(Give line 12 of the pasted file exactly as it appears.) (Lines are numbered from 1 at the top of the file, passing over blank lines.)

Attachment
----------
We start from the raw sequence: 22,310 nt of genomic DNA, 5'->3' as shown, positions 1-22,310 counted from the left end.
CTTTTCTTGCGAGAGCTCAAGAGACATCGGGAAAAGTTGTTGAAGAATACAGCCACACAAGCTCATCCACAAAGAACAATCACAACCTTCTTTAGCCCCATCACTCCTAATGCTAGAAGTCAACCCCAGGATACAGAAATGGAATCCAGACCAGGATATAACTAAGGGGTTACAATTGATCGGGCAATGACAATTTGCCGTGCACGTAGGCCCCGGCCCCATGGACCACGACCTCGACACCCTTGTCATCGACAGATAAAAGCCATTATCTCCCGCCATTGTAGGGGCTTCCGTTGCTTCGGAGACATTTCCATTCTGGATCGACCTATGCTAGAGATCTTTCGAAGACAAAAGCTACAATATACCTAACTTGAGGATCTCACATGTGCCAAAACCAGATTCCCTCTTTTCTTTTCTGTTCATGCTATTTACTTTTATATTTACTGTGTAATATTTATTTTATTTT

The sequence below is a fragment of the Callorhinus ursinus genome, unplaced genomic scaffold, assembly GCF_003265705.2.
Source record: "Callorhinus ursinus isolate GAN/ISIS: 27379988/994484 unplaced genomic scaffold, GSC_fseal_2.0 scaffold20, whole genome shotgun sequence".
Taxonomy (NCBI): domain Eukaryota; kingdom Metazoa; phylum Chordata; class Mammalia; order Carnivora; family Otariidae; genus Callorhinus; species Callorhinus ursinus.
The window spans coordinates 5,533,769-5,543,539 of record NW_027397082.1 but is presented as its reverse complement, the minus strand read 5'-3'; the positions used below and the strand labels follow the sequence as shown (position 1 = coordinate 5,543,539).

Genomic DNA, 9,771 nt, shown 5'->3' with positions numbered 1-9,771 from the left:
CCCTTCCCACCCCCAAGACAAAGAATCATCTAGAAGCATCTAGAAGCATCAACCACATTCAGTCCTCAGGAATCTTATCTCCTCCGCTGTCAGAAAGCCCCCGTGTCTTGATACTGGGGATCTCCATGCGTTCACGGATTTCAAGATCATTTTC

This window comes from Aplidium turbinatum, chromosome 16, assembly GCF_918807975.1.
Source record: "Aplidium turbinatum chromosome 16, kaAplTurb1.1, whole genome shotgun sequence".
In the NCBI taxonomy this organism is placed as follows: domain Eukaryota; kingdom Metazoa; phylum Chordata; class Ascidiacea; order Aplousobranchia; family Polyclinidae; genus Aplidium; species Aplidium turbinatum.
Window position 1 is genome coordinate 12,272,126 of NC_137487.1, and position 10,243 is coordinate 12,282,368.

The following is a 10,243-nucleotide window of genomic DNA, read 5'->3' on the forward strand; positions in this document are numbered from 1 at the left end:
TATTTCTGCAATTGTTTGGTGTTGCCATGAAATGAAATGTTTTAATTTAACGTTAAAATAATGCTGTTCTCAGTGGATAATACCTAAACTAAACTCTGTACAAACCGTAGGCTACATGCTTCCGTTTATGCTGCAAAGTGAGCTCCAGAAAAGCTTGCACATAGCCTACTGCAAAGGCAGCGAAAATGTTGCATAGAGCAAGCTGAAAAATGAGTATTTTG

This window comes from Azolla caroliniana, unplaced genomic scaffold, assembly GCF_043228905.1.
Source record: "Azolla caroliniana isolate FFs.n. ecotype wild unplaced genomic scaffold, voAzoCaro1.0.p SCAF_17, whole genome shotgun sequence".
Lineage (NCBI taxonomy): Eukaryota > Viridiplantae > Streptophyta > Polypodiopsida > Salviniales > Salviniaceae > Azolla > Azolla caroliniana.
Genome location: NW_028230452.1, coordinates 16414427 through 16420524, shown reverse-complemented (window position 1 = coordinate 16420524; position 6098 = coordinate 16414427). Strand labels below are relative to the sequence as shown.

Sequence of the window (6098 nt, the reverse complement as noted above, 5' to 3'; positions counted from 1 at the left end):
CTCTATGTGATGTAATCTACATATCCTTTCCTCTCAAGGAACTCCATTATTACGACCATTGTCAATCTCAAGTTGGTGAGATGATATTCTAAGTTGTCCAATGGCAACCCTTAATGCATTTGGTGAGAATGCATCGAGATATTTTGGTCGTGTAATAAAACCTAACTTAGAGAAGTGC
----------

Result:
Window position 1 is genome coordinate 12,272,126 of NC_137487.1, and position 10,243 is coordinate 12,282,368.